John of Ephesus


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John of Ephesus

(ĕf`əsəs), c.505–c.585, Syrian Monophysite historian, bishop of Ephesus. He became a leader of the Monophysites (see MonophysitismMonophysitism
[Gr.,=belief in a single nature], a heresy of the 5th and 6th cent., which grew out of a reaction against Nestorianism. It was anticipated by Apollinarianism and was continuous with the principles of Eutyches, whose doctrine had been rejected in 451 at Chalcedon
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), and Byzantine Emperor Justinian, whose favor he enjoyed, set him over the Monophysite community in Constantinople. John suffered greatly in the persecution of his sect after 571. His Ecclesiastical History makes an unusual effort to avoid prejudice. It is especially valuable for the events of the 6th cent. He is also called John of Asia.
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Among their topics are sources of spiritual truthfulness in late antique texts and life, the boundaries of orthodoxy in the works of Athansius and John of Ephesus, the emergence of martyrs' shrines in late antique Iran, imperial patronage of icons from Justinian II to Leo III, the Saint Syrus dossier and hagiography as an instrument for political claims in Carolingian northern Italy, and hagiography and authority in ninth-century Francia.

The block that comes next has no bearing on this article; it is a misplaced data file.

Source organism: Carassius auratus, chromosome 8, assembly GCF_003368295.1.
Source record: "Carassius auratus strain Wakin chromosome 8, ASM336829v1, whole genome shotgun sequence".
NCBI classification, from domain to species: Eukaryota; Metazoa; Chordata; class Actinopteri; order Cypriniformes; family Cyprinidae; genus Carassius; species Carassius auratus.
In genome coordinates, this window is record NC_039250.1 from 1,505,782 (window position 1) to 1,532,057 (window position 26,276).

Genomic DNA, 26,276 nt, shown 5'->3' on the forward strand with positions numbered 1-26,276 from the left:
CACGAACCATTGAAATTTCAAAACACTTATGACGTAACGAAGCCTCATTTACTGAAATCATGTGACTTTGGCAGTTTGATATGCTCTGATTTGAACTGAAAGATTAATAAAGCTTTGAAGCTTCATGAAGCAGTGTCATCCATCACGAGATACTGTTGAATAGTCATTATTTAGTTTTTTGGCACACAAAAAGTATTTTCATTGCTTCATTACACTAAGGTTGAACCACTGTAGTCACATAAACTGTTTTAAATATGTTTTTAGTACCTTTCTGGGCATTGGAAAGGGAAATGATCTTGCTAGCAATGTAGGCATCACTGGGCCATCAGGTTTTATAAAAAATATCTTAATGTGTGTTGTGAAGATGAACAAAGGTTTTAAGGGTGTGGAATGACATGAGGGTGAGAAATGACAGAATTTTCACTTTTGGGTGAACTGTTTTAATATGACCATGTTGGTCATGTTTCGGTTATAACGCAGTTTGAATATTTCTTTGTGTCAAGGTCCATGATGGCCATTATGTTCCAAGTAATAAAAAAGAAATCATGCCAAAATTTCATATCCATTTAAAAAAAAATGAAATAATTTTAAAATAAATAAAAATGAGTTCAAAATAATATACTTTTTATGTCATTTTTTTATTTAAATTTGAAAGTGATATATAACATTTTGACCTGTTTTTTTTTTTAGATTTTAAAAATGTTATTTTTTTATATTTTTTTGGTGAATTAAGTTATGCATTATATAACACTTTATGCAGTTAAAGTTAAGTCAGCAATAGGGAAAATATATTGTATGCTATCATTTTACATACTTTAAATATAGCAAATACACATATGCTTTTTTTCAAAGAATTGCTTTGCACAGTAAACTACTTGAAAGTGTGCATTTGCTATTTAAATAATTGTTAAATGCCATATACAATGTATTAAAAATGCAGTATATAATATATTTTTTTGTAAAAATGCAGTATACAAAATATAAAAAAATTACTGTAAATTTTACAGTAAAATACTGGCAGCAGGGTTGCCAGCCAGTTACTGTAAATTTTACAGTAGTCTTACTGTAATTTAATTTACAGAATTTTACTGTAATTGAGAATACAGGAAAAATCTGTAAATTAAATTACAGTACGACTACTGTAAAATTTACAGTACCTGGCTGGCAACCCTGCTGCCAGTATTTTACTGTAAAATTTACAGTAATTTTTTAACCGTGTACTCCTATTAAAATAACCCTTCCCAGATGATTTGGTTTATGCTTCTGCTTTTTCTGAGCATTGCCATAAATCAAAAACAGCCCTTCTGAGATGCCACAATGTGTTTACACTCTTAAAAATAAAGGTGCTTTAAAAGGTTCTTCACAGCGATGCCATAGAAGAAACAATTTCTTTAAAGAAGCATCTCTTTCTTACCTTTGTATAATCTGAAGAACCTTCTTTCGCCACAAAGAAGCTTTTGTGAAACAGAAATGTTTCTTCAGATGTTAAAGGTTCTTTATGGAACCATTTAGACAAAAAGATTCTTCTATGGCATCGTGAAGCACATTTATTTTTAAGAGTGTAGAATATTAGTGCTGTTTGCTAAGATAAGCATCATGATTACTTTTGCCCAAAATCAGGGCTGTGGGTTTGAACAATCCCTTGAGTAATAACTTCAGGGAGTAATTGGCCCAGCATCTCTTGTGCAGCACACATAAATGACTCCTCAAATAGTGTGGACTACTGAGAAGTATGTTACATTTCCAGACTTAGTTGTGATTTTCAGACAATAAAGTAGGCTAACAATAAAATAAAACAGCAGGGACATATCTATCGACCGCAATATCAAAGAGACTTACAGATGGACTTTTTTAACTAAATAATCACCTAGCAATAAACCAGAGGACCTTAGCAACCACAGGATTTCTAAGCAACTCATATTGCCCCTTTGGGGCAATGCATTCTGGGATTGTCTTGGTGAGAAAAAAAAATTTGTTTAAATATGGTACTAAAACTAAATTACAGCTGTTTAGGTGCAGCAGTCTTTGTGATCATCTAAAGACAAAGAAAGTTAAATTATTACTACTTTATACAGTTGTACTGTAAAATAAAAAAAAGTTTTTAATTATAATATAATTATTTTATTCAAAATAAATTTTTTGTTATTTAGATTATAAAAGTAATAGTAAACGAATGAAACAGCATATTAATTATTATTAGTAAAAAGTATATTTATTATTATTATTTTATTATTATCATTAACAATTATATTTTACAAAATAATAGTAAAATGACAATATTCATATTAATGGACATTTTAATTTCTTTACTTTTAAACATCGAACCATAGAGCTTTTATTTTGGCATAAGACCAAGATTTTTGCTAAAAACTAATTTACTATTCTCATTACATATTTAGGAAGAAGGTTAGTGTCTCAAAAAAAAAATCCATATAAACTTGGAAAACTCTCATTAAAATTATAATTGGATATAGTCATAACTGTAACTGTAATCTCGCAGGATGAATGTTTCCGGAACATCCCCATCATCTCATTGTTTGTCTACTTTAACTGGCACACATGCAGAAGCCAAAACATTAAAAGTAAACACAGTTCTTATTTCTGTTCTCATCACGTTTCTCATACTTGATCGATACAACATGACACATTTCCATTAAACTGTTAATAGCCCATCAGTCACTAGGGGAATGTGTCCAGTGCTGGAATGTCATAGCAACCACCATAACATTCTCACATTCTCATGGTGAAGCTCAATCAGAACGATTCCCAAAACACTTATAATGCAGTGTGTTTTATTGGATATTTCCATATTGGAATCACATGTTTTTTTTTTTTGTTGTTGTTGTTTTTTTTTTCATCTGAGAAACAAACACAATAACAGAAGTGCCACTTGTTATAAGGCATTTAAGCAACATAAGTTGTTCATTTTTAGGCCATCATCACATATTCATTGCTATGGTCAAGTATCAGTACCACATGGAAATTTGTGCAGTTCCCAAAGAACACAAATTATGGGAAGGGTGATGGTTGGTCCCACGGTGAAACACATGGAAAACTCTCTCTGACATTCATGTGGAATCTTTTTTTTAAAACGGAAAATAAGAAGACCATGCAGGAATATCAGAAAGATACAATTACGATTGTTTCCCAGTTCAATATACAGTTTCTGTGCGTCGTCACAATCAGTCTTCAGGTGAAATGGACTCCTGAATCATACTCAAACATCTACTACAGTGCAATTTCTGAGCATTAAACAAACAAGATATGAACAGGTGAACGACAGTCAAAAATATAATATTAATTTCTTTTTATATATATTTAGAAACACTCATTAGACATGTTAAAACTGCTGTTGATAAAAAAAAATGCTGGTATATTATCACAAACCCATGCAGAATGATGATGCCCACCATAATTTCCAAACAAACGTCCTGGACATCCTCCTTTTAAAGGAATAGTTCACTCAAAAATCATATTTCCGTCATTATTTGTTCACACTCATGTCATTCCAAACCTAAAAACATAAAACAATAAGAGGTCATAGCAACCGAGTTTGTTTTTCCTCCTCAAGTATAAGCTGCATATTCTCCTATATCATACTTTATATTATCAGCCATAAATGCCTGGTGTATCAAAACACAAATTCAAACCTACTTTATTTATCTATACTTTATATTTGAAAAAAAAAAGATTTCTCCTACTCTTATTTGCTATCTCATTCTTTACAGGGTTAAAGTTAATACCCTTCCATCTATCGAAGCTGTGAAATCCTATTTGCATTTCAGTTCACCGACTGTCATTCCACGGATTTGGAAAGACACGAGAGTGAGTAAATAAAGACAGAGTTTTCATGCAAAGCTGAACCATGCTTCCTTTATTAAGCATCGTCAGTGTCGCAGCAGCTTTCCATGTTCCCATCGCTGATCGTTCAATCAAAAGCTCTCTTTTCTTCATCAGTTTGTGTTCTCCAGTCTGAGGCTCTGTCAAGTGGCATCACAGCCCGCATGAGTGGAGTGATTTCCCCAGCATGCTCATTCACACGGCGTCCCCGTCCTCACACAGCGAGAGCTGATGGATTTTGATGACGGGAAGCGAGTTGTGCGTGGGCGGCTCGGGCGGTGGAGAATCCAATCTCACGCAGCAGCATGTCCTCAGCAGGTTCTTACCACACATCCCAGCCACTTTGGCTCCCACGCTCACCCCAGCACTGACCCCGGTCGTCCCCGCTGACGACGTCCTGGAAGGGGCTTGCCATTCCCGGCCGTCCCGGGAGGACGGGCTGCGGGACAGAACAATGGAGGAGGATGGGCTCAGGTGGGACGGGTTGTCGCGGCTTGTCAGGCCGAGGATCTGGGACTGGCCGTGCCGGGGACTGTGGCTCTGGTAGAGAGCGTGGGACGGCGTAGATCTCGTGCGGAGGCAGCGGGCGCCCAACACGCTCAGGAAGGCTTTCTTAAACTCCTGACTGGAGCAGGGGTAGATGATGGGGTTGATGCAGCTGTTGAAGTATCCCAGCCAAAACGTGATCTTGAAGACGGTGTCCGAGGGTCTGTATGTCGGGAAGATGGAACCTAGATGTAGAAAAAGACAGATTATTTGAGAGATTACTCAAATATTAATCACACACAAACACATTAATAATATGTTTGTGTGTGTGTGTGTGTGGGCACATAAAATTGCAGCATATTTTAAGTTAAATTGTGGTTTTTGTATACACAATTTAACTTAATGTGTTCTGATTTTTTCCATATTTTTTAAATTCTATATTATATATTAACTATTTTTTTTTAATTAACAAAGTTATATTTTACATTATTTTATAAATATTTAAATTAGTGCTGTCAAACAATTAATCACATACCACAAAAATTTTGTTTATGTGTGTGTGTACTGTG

An eyewitness account from Syrian Bishop John Of Ephesus, says: "The sun became dark.
Shahid lays out the record of treachery, conspiracy, betrayal, and deception, which were not myths or mere paranoia and propaganda on the part of John of Ephesus. They were part of that historical reality.
The religious politics of Constantinople in these years were tense, and divisions went deep, as can be seen from the Monophysite account, very hostile to Eutychius, given in John of Ephesus' Ecclesiastical History (contrast Evagrius' Chalcedonian version, composed in the 590S).